March, 1978 – 11:30 p.m.
After finishing walking rounds with the night shift nurse, I clocked out and sat down beside the chart rack to write notes on each of my five assigned patients before I went home. I usually completed some of my assigned five patient charts during my shift, but with the nonstop evening, I barely gulped down my dinner. The hospital administration did not pay us overtime to complete our charting. I began my mandated notes in the S-O-A-P format.
S is for subjective- what the patient says.
O is for objective – what you observe.
A is for assessment.
P is for plan.
I took the heavy three-inch thick chart and turned to the tab marked “Nurses Notes”. I took out my blue ink pen and began. Day shift charted in black ink, evening shift used blue ink, and night shift used red ink. I remembered my college instructor’s words about charting.
“If it’s not charted, it’s not done. Try to paint a concise picture with precise words of what you did. If you are ever sued, you likely won’t remember the patient several years from now. The lawyers and jury will scrutinize your every word.”
Mrs. K. in Room 515 had a below the knee amputation two days previously. I scanned her problem list and chose Pain and Diabetes from her list. I wrote with approved abbreviations:
S: c/o moderate RLE pain. (complains of moderate right lower extremity pain)
O: RLE incision intact. Moderate swelling, slight erythema. VS (vital signs): 99.2-76-18-136/84. (temperature-pulse-respiratory rate-blood pressure)
WBC (white blood cell count) 7.4. Given 2 Percocet.
A: Moderate post-op pain. Pain relieved with Percocet. No sign of infection.
P: Continue to monitor incision qs (every shift), medicate for pain prn (as needed). Instruct pt (patient) about phantom pain.
I completed my last chart at midnight, put on my coat, and drove wearily home through the black night.
Charting has changed over the years, but the saying of my instructor still holds true in the litigious American society, “If it isn’t charted, it isn’t done.” After Xerox invented the copy machine, we switched to black ink so the charts were more legible when copied.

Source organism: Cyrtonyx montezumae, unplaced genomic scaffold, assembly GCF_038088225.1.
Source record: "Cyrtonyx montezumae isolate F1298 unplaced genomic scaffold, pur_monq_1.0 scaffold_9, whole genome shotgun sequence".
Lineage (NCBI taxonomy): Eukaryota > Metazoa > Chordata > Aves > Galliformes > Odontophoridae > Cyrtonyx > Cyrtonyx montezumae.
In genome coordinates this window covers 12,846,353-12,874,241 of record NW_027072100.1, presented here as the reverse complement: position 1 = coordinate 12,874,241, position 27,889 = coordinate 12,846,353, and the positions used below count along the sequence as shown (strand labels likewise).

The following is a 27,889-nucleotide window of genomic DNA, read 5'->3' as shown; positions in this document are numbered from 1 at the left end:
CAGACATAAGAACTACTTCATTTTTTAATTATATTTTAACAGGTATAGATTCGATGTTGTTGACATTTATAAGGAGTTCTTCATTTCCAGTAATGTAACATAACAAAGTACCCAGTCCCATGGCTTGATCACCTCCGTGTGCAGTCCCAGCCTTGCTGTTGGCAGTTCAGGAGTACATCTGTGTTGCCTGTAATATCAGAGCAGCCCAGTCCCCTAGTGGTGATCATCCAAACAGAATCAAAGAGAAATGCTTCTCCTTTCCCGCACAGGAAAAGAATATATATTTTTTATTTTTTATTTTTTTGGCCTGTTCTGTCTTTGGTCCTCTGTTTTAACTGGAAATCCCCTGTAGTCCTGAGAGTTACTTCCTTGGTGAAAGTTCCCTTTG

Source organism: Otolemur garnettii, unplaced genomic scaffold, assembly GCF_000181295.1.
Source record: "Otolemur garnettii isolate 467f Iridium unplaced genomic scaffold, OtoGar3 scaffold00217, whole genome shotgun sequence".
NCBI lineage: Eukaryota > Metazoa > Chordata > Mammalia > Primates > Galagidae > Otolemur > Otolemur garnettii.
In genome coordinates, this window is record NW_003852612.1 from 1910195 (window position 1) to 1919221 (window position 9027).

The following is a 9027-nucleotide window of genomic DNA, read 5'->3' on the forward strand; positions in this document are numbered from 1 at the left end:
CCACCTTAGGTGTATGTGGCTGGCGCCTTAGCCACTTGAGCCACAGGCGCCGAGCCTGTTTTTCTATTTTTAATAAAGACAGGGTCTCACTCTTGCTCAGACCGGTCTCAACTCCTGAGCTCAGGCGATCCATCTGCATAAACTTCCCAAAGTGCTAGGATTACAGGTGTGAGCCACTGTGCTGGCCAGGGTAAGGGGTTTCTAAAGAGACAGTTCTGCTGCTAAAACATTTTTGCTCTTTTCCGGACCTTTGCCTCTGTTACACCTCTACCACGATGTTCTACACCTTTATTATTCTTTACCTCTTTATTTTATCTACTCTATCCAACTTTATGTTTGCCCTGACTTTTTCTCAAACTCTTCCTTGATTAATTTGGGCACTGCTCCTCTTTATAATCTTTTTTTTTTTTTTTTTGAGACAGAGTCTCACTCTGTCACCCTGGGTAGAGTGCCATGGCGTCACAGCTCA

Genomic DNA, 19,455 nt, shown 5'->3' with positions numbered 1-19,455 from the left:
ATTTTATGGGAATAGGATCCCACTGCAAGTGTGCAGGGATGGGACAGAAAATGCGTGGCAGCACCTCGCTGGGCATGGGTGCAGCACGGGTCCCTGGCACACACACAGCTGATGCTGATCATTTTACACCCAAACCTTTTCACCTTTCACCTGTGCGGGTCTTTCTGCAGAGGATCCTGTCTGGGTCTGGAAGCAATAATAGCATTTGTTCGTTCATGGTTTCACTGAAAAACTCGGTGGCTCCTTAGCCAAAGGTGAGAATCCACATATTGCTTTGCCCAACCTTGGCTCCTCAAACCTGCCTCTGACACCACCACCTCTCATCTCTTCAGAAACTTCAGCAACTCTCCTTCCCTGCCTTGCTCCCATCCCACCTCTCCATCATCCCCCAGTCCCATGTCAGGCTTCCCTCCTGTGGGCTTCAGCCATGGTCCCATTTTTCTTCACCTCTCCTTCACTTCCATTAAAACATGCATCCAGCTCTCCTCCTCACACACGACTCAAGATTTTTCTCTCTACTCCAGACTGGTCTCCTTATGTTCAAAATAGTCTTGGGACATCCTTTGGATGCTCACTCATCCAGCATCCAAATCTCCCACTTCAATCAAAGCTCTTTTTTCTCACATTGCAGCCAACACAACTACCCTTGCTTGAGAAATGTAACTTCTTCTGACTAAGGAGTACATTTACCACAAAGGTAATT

Several years later when I worked in labor and delivery, we wrote our initials and time on the fetal monitor strip whenever we entered the mother’s room, gave any medication, or did a procedure. As a visiting nurse in the 1990’s, I used a checklist system and left a carbon copy in the patient’s home for the next nurse. When I worked in a nursing home as a nurse practitioner, the dictation service with secretaries worked well. And we returned once again to the S-O-A-P format.
In my Federal job, electronic patient records made the paper charts obsolete. My machine dictation resulted in 70% accurate requiring significant time to correct all the mistakes. But at least everyone’s notes were legible and we no longer wasted time hunting for lost charts. However, on occasion, the computer system crashed and we had no access to the patient records and had to close the clinic.
When I called a doctor’s office to request a copy of a patient’s records, his assistant said she would fax them over, but warned me we would not be able to read his handwriting. Over the years, my handwriting has also deteriorated. Charting wasn’t the most satisfying part of my nursing career, but necessary for communication and a required part of my job, so I tried to do it thoroughly and above all, honestly, to honor God.
“Not with eyeservice, as menpleasers, but as the servants of Christ, doing the will of God from the heart, with good will doing service as to the Lord, and not to men.” Ephesians 6:6-7
When I toured hospitals in China in 1986, I was amazed that they only had one sheet of paper with a few characters on a clipboard hanging on the end of each patient’s bed. The patients were not allowed to sue their provider, so the documentation was minimal. A Chinese friend told me each person keeps their own medical record in a notebook and takes it with them when they visit the clinic for the doctor to write in. It sure seems like a much simpler system.